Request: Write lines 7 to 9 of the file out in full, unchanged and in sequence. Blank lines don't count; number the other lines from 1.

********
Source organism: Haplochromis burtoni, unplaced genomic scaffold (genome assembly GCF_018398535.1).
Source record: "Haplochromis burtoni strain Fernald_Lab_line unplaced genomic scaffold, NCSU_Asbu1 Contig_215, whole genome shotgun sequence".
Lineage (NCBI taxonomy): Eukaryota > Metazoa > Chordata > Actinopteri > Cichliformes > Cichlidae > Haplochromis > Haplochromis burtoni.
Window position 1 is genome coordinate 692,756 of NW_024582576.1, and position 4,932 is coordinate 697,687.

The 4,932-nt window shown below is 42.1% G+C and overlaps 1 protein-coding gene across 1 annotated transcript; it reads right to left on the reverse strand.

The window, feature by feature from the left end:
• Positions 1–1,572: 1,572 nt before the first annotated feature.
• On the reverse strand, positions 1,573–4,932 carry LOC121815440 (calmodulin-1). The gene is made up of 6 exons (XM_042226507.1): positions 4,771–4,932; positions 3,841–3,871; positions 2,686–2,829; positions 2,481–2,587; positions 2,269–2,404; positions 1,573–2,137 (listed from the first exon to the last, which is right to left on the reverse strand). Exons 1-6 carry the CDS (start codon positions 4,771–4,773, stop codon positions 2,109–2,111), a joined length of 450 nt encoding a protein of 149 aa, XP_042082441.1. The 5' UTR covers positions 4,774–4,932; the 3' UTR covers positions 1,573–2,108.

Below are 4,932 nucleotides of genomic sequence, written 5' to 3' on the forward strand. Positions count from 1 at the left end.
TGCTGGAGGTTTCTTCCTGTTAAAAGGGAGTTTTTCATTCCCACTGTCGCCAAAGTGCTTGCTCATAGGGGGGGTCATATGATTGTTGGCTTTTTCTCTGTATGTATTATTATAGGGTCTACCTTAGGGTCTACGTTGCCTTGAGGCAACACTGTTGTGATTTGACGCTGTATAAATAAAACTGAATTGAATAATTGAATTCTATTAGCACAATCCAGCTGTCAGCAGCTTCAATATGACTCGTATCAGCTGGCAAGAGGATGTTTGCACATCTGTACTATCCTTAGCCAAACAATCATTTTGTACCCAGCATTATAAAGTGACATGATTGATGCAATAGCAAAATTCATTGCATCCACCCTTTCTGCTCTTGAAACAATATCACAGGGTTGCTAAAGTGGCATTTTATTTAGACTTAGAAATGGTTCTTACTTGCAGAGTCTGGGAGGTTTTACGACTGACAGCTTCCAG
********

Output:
• Positions 1–1,572: 1,572 nt before the first annotated feature.
• On the reverse strand, positions 1,573–4,932 carry LOC121815440 (calmodulin-1). The gene is made up of 6 exons (XM_042226507.1): positions 4,771–4,932; positions 3,841–3,871; positions 2,686–2,829; positions 2,481–2,587; positions 2,269–2,404; positions 1,573–2,137 (listed from the first exon to the last, which is right to left on the reverse strand). Exons 1-6 carry the CDS (start codon positions 4,771–4,773, stop codon positions 2,109–2,111), a joined length of 450 nt encoding a protein of 149 aa, XP_042082441.1. The 5' UTR covers positions 4,774–4,932; the 3' UTR covers positions 1,573–2,108.

Below are 4,932 nucleotides of genomic sequence, written 5' to 3' on the forward strand. Positions count from 1 at the left end.